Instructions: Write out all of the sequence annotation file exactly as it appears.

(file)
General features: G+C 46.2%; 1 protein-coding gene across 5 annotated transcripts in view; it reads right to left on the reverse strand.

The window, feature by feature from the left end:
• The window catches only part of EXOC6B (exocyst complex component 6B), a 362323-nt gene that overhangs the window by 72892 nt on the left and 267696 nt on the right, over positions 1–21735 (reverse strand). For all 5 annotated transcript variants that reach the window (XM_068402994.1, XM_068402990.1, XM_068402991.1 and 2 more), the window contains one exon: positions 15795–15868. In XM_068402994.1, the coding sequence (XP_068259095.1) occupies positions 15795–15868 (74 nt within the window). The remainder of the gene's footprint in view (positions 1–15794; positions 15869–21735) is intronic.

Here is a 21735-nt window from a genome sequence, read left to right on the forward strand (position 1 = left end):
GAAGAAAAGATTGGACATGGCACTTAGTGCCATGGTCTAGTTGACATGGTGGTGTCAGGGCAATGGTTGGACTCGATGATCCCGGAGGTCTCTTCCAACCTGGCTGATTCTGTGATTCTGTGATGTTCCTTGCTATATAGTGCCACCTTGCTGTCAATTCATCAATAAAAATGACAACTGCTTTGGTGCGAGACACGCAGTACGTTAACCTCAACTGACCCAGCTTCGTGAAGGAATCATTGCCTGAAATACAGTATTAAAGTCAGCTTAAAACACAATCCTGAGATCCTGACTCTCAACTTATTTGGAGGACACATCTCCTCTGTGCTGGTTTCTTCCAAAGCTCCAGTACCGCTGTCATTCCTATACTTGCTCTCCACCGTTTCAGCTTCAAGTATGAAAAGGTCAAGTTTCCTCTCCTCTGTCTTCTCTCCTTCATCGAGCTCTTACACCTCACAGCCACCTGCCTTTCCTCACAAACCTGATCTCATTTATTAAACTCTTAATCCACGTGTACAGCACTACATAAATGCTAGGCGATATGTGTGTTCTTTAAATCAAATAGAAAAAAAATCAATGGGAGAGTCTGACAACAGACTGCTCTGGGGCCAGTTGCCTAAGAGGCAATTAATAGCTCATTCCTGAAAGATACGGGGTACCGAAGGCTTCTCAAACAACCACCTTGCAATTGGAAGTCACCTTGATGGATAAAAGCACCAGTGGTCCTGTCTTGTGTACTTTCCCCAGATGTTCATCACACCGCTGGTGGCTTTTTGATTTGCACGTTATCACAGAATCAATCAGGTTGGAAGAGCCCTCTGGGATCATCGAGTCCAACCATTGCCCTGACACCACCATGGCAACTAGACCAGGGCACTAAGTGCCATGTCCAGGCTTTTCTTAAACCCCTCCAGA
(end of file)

General features: G+C 46.2%; 1 protein-coding gene across 5 annotated transcripts in view; it reads right to left on the reverse strand.

The window, feature by feature from the left end:
• The window catches only part of EXOC6B (exocyst complex component 6B), a 362323-nt gene that overhangs the window by 72892 nt on the left and 267696 nt on the right, over positions 1–21735 (reverse strand). For all 5 annotated transcript variants that reach the window (XM_068402994.1, XM_068402990.1, XM_068402991.1 and 2 more), the window contains one exon: positions 15795–15868. In XM_068402994.1, the coding sequence (XP_068259095.1) occupies positions 15795–15868 (74 nt within the window). The remainder of the gene's footprint in view (positions 1–15794; positions 15869–21735) is intronic.

Here is a 21735-nt window from a genome sequence, read left to right on the forward strand (position 1 = left end):
GAAGAAAAGATTGGACATGGCACTTAGTGCCATGGTCTAGTTGACATGGTGGTGTCAGGGCAATGGTTGGACTCGATGATCCCGGAGGTCTCTTCCAACCTGGCTGATTCTGTGATTCTGTGATGTTCCTTGCTATATAGTGCCACCTTGCTGTCAATTCATCAATAAAAATGACAACTGCTTTGGTGCGAGACACGCAGTACGTTAACCTCAACTGACCCAGCTTCGTGAAGGAATCATTGCCTGAAATACAGTATTAAAGTCAGCTTAAAACACAATCCTGAGATCCTGACTCTCAACTTATTTGGAGGACACATCTCCTCTGTGCTGGTTTCTTCCAAAGCTCCAGTACCGCTGTCATTCCTATACTTGCTCTCCACCGTTTCAGCTTCAAGTATGAAAAGGTCAAGTTTCCTCTCCTCTGTCTTCTCTCCTTCATCGAGCTCTTACACCTCACAGCCACCTGCCTTTCCTCACAAACCTGATCTCATTTATTAAACTCTTAATCCACGTGTACAGCACTACATAAATGCTAGGCGATATGTGTGTTCTTTAAATCAAATAGAAAAAAAATCAATGGGAGAGTCTGACAACAGACTGCTCTGGGGCCAGTTGCCTAAGAGGCAATTAATAGCTCATTCCTGAAAGATACGGGGTACCGAAGGCTTCTCAAACAACCACCTTGCAATTGGAAGTCACCTTGATGGATAAAAGCACCAGTGGTCCTGTCTTGTGTACTTTCCCCAGATGTTCATCACACCGCTGGTGGCTTTTTGATTTGCACGTTATCACAGAATCAATCAGGTTGGAAGAGCCCTCTGGGATCATCGAGTCCAACCATTGCCCTGACACCACCATGGCAACTAGACCAGGGCACTAAGTGCCATGTCCAGGCTTTTCTTAAACCCCTCCAGA